Many women experience mood changes and other symptoms that coincide with their monthly periods, a phenomenon known as premenstrual syndrome (PMS). However, up to 10 percent of menstruating women develop severe depression, irritability, and other serious side effects each month. This syndrome, known as premenstrual dysphoric disorder (PMDD), is a chronic condition that can be managed with medication and other treatment modalities.
What Causes PMDD?
While experts don’t know exactly what causes PMDD, they theorize that the hormonal changes associated with menstruation cause an abnormal reaction in certain women. This reaction includes a depleted level of serotonin, a chemical in the brain that helps regulate mood. Low serotonin levels are associated with depression and other mood disorders.
Though symptoms vary widely from woman to woman, most who have PMDD will experience some combination of physical and psychological symptoms that may include mood swings; depression, tension, and anxiety; anger and irritability; lack of interest in usual activities; fatigue and sleep disturbances; trouble concentrating; appetite changes; and/or physical problems like bloating, tender breasts, headache, or joint pain. These symptoms start up to 11 days or as little as five days before menstruation begins and stop shortly after the period starts. Doctors typically diagnose PMDD in women who have at least five of these symptoms after ruling out other disorders, such as thyroid issues, gynecological conditions, or unrelated mental illness.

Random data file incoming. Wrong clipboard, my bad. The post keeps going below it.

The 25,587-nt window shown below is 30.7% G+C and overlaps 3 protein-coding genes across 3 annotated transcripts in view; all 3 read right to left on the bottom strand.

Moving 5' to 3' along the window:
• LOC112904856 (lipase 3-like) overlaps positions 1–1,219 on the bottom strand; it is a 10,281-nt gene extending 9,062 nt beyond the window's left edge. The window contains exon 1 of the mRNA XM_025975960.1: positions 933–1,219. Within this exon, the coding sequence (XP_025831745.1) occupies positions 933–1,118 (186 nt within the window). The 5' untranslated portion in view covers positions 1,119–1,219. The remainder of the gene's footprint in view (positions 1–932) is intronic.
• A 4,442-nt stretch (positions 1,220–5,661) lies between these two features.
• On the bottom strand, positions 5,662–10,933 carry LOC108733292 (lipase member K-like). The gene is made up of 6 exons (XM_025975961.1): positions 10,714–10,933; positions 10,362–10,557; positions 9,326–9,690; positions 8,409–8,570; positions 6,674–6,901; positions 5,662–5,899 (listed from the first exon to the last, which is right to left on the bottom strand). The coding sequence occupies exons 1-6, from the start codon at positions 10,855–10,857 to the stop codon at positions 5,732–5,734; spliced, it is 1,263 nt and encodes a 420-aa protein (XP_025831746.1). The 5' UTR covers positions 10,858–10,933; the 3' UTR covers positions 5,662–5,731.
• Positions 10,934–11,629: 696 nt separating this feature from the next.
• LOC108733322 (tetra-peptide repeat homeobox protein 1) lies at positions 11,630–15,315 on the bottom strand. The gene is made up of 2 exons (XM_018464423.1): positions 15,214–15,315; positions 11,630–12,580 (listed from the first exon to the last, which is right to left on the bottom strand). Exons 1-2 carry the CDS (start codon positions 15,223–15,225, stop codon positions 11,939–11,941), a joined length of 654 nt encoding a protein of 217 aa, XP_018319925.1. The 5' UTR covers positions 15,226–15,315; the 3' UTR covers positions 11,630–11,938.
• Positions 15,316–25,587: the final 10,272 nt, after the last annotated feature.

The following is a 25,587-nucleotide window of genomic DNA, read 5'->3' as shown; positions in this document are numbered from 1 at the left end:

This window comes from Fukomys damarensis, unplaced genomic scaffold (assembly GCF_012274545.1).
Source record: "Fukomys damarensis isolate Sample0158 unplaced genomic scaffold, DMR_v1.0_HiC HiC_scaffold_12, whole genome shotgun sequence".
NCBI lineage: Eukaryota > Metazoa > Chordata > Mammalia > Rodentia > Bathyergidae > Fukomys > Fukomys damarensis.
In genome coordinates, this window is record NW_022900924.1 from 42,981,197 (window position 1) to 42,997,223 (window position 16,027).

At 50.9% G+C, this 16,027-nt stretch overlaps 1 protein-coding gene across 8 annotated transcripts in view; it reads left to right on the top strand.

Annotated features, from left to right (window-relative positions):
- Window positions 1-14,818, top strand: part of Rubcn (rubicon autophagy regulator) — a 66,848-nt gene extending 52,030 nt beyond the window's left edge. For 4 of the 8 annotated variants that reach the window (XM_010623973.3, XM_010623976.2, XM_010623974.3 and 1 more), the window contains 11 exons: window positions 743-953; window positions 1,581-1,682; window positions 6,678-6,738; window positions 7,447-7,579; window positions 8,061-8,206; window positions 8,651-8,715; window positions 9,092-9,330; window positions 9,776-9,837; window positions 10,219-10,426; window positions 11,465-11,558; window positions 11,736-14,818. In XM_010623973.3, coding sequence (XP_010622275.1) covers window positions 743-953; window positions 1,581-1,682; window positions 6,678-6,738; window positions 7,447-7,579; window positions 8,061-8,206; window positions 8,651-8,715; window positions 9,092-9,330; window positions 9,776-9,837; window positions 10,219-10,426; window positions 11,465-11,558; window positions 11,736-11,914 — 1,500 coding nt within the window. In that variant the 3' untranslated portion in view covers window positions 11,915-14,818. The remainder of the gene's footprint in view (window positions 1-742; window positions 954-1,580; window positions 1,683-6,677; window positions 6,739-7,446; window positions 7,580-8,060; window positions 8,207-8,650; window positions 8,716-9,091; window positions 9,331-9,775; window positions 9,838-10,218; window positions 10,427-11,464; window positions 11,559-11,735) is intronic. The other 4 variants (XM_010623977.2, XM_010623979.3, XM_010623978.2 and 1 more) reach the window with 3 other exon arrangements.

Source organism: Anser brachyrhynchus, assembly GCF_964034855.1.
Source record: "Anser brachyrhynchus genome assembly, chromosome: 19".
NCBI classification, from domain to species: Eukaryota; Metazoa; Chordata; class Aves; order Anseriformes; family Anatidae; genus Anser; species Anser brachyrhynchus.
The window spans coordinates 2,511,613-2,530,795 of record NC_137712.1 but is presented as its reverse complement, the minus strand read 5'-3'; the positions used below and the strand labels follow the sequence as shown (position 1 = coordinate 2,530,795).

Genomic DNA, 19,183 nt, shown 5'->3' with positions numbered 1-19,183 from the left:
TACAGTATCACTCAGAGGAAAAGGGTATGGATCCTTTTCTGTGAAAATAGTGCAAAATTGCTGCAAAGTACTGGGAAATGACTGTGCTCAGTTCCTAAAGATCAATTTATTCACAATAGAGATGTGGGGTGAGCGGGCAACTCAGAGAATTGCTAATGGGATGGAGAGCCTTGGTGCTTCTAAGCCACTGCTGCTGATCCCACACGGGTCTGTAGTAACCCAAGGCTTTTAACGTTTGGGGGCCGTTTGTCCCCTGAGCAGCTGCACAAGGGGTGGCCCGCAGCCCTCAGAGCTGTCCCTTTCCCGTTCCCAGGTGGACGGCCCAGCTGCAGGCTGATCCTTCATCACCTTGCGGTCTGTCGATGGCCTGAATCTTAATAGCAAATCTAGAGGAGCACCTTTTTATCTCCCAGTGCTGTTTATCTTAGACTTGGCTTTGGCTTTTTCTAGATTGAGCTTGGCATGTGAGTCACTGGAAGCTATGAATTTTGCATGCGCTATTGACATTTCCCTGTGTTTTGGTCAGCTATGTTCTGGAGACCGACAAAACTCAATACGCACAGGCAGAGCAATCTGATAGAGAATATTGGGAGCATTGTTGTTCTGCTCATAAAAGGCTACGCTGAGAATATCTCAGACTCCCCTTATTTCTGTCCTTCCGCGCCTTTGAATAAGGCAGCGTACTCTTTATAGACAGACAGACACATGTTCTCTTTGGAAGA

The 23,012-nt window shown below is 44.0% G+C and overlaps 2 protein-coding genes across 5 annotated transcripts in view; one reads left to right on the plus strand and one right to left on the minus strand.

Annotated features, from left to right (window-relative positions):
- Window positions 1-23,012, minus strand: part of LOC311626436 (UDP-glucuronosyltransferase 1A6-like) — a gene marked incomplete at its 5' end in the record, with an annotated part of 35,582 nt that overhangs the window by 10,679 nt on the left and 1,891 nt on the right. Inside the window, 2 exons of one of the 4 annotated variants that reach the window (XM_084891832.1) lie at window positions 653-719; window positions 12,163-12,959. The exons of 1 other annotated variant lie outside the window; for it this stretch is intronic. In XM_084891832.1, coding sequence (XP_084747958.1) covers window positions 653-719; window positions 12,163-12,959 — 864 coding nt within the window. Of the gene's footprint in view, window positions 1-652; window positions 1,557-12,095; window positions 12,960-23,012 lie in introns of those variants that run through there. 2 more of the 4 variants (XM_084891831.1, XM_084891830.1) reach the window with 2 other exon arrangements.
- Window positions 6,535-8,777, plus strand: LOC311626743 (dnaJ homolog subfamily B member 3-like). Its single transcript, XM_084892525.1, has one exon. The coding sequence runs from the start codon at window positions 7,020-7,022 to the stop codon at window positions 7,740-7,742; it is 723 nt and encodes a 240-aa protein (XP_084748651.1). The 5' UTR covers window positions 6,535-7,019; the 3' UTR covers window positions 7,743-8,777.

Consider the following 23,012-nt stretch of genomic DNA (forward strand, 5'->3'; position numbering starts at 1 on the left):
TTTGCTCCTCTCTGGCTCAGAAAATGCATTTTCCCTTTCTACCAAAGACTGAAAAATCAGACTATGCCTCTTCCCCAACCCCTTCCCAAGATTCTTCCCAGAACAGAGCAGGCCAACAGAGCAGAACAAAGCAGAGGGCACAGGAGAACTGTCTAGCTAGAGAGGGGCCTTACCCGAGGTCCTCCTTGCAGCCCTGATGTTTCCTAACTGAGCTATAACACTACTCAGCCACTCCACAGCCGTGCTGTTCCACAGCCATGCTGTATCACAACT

Treatment Options for PMDD
Some women with PMDD are prescribed an antidepressant. Oral contraceptives can also be effective in reducing hormonal symptoms of PMDD. Your doctor might recommend controlling some symptoms with over-the-counter medications such as ibuprofen or acetaminophen.
Beyond medication, lifestyle changes can also help reduce or eliminate some of the symptoms of PMDD. This includes eating a nutritious, balanced diet that restricts salt, caffeine, refined sugar, and alcohol. Vitamin supplements, particularly calcium, vitamin B6, vitamin E, and magnesium, may also be effective. Exercise helps to raise serotonin levels and may have some effect in calming the emotional symptoms associated with PMDD. Some women find talk therapy and relaxation techniques such as yoga, meditation, and massage help to manage their symptoms.
If you’re experiencing mood changes and other symptoms before and during your period that go beyond the scope of simple PMS, talk with one our medical team members at South Lake OB/GYN. We will work with you to determine whether your symptoms constitute PMDD. Then, we can recommend treatments that can help control the disorder. Contact South Lake OB/GYN today to schedule your consultation.